How to target multiple versions with your app for Windows Phone 8

May 10, 2014

You can use several different methods to create and maintain an app that targets both Windows Phone 8 and Windows Phone OS 7.1.

  • Create a single Windows Phone OS 7.1 app that runs on both versions.

    You can create a single project that uses only Windows Phone OS 7.1 features and that you test against both versions. This is the “least common denominator” approach. With this approach, your app can’t use any of the enhancements or new features introduced in Windows Phone 8.

  • Create a separate copy of the app for each version.

    You can create separate projects that target different versions. With this approach, it’s difficult to maintain two separate versions of the app and to replicate every update that you make in two places.

  • Create two copies of the app that share a class library of common code.

    You can create two projects in the same solution and refactor common code into a shared class library project. The class library project must target Windows Phone OS 7.1. With this approach, your shared class library can’t use any of the enhancements or new features introduced in Windows Phone 8.

  • Create two copies of the app that share linked source code files.

    You can create two projects in the same solution that share source code. Then you can use conditional compilation constants in your code to isolate app features that are new in Windows Phone 8.

This topic contains the following sections.

 

The easiest way to create an app or game that runs on both Windows Phone 8 and Windows Phone OS 7.1 is to create an app that targets Windows Phone OS 7.1 and test it against both versions. However, this app can’t use new features or APIs introduced in Windows Phone 8.

To create a single Windows Phone OS 7.1 app that runs on Windows Phone 8 and Windows Phone OS 7.1 

  1. Using Windows Phone SDK 8.0, create an app that targets Windows Phone OS 7.1.

  2. Test the app using the Windows Phone OS 7.1 Emulator provided with Windows Phone SDK 8.0. Also deploy and test the app on a Windows Phone OS 7.1 device.

  3. Test the app using the Windows Phone 8 Emulator provided with the Windows Phone SDK 8.0. Also deploy and test the app on a Windows Phone 8 device.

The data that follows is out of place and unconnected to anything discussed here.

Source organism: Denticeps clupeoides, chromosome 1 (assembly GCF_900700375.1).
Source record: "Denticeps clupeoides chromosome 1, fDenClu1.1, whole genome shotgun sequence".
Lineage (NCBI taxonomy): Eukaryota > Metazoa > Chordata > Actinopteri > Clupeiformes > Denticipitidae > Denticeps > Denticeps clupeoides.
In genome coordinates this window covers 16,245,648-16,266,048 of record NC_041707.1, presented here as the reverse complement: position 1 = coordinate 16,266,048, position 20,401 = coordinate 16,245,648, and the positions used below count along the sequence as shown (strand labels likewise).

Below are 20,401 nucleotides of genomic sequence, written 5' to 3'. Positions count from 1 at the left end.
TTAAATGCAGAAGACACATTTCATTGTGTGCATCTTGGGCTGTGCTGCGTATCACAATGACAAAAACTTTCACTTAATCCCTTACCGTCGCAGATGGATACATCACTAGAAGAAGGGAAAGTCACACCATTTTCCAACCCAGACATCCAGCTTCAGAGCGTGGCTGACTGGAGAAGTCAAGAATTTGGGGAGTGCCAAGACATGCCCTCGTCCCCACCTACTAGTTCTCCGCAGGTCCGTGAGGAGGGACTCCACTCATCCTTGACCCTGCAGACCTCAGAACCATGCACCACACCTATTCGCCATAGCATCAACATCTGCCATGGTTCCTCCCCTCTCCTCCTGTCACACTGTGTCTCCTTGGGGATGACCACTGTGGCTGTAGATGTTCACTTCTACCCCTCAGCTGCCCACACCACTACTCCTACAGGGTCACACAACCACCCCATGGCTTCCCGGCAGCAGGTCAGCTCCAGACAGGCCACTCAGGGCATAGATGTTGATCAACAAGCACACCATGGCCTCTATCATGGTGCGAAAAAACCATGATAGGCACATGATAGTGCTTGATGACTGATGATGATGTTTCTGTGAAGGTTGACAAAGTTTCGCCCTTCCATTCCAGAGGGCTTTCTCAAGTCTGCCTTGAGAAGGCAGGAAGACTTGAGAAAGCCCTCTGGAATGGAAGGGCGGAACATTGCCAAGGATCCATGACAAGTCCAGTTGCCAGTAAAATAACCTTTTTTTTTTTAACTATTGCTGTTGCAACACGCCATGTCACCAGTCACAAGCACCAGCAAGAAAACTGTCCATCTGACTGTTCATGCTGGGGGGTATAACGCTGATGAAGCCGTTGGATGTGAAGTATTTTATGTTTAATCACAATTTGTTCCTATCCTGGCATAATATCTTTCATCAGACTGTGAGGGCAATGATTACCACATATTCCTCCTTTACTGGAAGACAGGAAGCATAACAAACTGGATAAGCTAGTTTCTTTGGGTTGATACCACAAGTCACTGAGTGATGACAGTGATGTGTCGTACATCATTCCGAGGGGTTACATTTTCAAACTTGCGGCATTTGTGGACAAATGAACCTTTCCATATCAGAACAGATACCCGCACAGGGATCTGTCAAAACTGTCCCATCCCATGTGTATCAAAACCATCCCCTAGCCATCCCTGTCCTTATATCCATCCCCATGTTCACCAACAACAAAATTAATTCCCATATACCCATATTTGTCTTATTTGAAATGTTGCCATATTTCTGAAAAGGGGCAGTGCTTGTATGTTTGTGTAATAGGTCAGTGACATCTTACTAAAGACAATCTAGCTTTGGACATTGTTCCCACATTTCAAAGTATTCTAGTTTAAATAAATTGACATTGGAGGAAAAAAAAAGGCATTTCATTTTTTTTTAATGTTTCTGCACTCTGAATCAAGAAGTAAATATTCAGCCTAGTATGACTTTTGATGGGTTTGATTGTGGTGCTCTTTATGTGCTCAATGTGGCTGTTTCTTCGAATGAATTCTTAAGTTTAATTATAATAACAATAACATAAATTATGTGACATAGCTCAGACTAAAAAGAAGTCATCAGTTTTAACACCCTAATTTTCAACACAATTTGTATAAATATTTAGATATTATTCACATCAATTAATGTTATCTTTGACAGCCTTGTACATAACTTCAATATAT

An alternate approach is to factor common logic into a library project that targets Windows Phone OS 7.1. Then reference this library project from both the Windows Phone OS 7.1 and the Windows Phone 8 app projects.

Another way to create an app or game that runs on both Windows Phone 8 and Windows Phone OS 7.1 is to create an app that targets Windows Phone OS 7.1, and then create a Windows Phone 8 version of the same app. Each app resides in a separate project in Visual Studio, and each project is maintained separately. This approach doesn’t benefit from code reuse because you have to make improvements in separate copies of the app.

To create separate copies of an app for Windows Phone 8 and Windows Phone OS 7.1 

  1. Using Windows Phone SDK 8.0, create an app that targets Windows Phone OS 7.1.

  2. Make a copy of the app project in the file system.

  3. Open the copy in Visual Studio and upgrade the project to Windows Phone 8. For more information, see How to upgrade an app project to Windows Phone 8.

  4. Develop, test, and maintain each copy of the app separately. However, you can combine both projects in a single solution in Visual Studio.

You can create two projects that share a common class library. This solution reduces duplicate code. However, since the class library project must target Windows Phone OS 7.1, the shared class library can’t use any of the enhancements or new features introduced in Windows Phone 8.

To create two copies of the app that share a class library of common code.

  1. Using Windows Phone SDK 8.0, create or open an app that targets Windows Phone OS 7.1.